A centenary

The Armenian genocide. A century ago. At least humans have outgrown genocide since then.

Oh wait…

Widely accepted historical accounts say that between 1 million and 1.5 million Armenians lost their lives at the hands of Ottoman forces in what was then eastern Turkey.

Between 1915 and 1922 the Teskilat e-Mahsus (special organisation) carried out a campaign of mass murder, deportation, pillage and rape against the minority Christian Armenians.

What does that sound like? Oh…Yazidi, Ahmadiyya, Uyghur, Jews, Christians, Muslims, immigrants, foreigners, natives, aboriginals…

The Guardian received more than 500 responses to a callout for first-hand experiences of persecution. Some are based on transcripts and audio recordings, others are stories recited through the generations.

While it is impossible to independently verify every detail, the stories contribute to an overwhelming narrative of death, loss and destruction.

It was night-time in Dalvor when 12-year-old Beso Gasparian’s family were warned of the proximity of Ottoman soldiers. She fled with her mother and her eight-year-old brother, Manuk, to a hill above the village to hide their valuables and wait for the rest of their family to join them.

But as dawn came a massacre erupted. They watched as the soldiers beheaded her father and stabbed her two-year-old nephew before turning on the boy’s mother, Kveh. She was seven months’ pregnant.

The three of them returned to the village the following night to bury the dead. “The scene was hellish. We put the killed baby on my sister’s chest and covered them with stones. But we couldn’t find my father’s corpse,” wrote Lusya Araqelyan, recounting the story told to her by her grandmother.

Recep Tayyip Erdoğan is very disturbed about this. Not the genocide, of course, but people calling it genocide.

Turkey’s president has lashed out at country leaders who have recognized the killings of Armenians by Ottoman Turks as genocide on the centenary of the massacres.

Recep Tayyip Erdogan on Saturday accused France, Germany, Russia and Austria — whose leaders or parliaments recently described the killings as genocide — of supporting “claims constructed on Armenian lies.” He accused the United States of siding with Armenia although President Barack Obama stopped short of using the term in his annual message.

It was all just a misunderstanding, I guess.



  1. lorn says

    The interesting connection for me was that Hitler was, apparently, quite interested in the Armenian genocide. He took it as a valuable lesson in how to commit mass murder on an industrial scale and get away with it. He realized that other nations would take a very long time to publicly accept the charge, they would be easily deflected by alternative explanations, and even after openly acknowledging the crime they would be very slow to do anything about it. That last bit being, in part, because many nations have their own history of elimination troublesome populations and accusing others of genocide can backfire as people become sensitized to the plight of out of favor groups.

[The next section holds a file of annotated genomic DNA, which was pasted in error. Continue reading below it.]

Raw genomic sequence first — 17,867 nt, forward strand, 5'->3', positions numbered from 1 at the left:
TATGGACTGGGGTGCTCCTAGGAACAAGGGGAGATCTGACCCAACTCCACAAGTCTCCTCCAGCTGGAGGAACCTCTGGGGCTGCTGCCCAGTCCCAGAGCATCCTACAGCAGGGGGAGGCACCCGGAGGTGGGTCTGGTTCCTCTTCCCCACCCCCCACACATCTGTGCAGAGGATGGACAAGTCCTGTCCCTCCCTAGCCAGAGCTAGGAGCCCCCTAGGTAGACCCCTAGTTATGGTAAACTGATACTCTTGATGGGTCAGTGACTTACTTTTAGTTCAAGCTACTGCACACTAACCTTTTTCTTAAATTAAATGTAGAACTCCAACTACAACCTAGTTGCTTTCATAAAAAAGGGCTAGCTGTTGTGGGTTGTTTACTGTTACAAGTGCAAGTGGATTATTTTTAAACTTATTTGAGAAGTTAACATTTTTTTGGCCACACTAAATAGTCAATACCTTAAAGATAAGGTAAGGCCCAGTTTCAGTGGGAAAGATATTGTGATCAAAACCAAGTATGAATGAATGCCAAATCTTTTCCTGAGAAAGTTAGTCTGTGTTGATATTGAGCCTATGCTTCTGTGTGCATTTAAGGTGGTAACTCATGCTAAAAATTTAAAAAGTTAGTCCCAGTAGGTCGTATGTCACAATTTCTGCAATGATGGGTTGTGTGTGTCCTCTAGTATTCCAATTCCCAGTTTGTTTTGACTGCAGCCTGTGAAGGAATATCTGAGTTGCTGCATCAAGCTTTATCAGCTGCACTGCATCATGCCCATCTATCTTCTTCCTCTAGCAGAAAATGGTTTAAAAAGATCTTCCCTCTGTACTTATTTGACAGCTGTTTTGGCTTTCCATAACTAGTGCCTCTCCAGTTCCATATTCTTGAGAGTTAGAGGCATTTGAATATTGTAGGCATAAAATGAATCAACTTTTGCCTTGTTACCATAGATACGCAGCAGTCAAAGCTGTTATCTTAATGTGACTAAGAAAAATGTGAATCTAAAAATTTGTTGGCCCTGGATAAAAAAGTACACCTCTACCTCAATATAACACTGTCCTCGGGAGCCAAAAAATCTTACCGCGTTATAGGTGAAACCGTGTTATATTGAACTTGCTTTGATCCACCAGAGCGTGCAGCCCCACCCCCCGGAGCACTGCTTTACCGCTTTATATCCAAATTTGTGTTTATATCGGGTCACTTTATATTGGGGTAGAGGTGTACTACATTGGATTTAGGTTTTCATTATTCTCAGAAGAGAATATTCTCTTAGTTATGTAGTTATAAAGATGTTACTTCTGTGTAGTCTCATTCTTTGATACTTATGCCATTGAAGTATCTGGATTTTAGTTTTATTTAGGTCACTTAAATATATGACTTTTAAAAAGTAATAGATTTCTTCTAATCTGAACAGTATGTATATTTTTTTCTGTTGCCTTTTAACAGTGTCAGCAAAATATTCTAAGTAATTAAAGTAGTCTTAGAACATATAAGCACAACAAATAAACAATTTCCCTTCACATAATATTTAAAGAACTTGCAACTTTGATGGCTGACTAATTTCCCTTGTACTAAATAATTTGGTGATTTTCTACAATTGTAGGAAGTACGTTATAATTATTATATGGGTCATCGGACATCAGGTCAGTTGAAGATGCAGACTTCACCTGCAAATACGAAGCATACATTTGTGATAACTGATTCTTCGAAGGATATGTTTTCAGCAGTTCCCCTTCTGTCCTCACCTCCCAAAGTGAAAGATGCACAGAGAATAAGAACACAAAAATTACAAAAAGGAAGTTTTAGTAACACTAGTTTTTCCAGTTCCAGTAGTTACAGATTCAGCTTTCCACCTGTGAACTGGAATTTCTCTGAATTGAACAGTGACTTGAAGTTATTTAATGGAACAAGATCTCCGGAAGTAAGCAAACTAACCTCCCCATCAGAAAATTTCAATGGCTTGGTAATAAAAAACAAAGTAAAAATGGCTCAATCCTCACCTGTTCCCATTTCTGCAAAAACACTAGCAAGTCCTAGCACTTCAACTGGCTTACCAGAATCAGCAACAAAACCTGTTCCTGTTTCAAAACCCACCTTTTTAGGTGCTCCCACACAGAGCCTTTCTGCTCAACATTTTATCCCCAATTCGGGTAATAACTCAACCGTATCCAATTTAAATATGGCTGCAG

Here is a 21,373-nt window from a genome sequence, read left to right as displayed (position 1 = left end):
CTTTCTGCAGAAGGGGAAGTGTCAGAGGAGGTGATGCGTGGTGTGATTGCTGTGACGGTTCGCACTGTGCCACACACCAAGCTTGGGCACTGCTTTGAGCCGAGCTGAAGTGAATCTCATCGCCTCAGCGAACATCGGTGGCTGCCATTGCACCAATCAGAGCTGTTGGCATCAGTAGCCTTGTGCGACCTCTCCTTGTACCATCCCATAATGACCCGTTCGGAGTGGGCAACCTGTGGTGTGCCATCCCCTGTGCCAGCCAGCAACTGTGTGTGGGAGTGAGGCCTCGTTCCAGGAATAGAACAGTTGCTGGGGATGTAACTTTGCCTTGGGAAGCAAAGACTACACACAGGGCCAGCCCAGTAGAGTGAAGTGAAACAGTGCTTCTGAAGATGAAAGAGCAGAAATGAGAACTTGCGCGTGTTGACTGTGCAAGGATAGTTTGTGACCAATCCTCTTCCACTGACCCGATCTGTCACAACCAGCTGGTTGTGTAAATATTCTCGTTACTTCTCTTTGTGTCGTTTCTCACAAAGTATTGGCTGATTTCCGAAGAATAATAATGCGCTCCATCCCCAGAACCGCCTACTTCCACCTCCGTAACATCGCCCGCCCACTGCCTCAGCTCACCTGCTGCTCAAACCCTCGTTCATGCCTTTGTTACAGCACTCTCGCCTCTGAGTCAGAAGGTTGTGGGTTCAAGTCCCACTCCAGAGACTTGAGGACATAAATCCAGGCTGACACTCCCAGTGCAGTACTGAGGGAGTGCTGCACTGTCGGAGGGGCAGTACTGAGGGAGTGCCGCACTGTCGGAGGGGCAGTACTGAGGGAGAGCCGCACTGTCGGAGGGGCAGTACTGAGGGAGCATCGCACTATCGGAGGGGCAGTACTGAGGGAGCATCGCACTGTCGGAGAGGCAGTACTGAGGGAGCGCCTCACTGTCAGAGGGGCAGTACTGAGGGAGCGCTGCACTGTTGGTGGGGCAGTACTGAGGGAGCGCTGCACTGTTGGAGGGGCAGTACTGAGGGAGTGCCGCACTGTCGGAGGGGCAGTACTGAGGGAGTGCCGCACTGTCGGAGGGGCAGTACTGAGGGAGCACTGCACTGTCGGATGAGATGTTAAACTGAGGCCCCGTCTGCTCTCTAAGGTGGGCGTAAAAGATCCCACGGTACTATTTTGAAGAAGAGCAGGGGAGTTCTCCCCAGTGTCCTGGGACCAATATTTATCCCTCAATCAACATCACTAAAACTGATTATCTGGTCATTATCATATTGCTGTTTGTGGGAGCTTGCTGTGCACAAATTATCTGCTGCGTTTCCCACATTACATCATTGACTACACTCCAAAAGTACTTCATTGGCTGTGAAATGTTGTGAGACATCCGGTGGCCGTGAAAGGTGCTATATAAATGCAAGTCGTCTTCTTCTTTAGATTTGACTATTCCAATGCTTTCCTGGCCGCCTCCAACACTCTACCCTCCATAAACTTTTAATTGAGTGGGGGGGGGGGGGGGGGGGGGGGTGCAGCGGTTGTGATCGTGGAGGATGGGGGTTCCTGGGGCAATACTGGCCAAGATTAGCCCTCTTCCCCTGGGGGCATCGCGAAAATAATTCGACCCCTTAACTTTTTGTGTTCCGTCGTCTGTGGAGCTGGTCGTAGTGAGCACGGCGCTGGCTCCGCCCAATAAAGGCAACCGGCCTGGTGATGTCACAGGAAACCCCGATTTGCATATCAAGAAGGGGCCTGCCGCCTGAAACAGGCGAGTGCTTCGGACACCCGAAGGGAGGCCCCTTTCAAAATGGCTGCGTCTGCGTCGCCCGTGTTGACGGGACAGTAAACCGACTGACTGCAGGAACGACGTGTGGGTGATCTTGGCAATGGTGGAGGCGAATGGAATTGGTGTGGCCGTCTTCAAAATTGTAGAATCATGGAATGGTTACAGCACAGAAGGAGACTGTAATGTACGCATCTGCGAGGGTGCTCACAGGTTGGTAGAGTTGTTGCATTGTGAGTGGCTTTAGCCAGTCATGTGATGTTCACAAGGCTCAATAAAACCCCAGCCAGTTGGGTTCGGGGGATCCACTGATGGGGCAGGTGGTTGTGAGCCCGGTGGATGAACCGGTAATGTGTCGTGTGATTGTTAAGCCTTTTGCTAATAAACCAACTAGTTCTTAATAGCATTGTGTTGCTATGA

2. themann1086 says

    Lorn @1: bring up the genocide committed against the Native Americans to present day Americans and watch the defensive reactions and outrage. Or that Hitler took inspiration from the kkk and their campaigns against blacks in america. Oh say can you see…

  3. moarscienceplz says

    All this does is make Erdogan look petty and childish. It wasn’t his country that committed this genocide, it was a defunct empire. I’m very sorry about the USA’s genocide of native peoples, but I don’t accept direct moral responsibility for it because I wasn’t there. (Yes, I do understand that I benefit from the resources that were stolen, and I do think about ways to make amends for that, as I hope the Germans and the Turks do as well). Erdogan’s flat denial of the Armenian genocide makes it appear that he is trying to claim that Turks are “not that kind of people”. This is of course wrong. We ALL are “that kind of people”. We all have the ability to be chauvinists and bigots and to devalue the lives of “people not like us”. Denying the undeniable facts of the Armenian genocide does not lift up the Turks, it presses them down.

  4. lorn says

    themann1086 – Yes, you get the idea. There is a lot of dirty linen out there that people are desperate to avoid hanging out in public. It is hard to sing about national exceptionalism and admit such deep problems, like so many other nations, at the same time. This resistance represents a real obstacle to facing reality and meaningful reform.

    Add to the list Henry Ford getting the Order of the German Eagle and setting up a US version of the Hitler Youth. And the fact that slavery in the US was replaced with forced prison labor and sharecropping. Institutions that were not reformed until the 40s. I know far more about the US issues but I have been told, on good authority, that most nations have some history of seeking to remove or eliminate groups that proved to be problematic.

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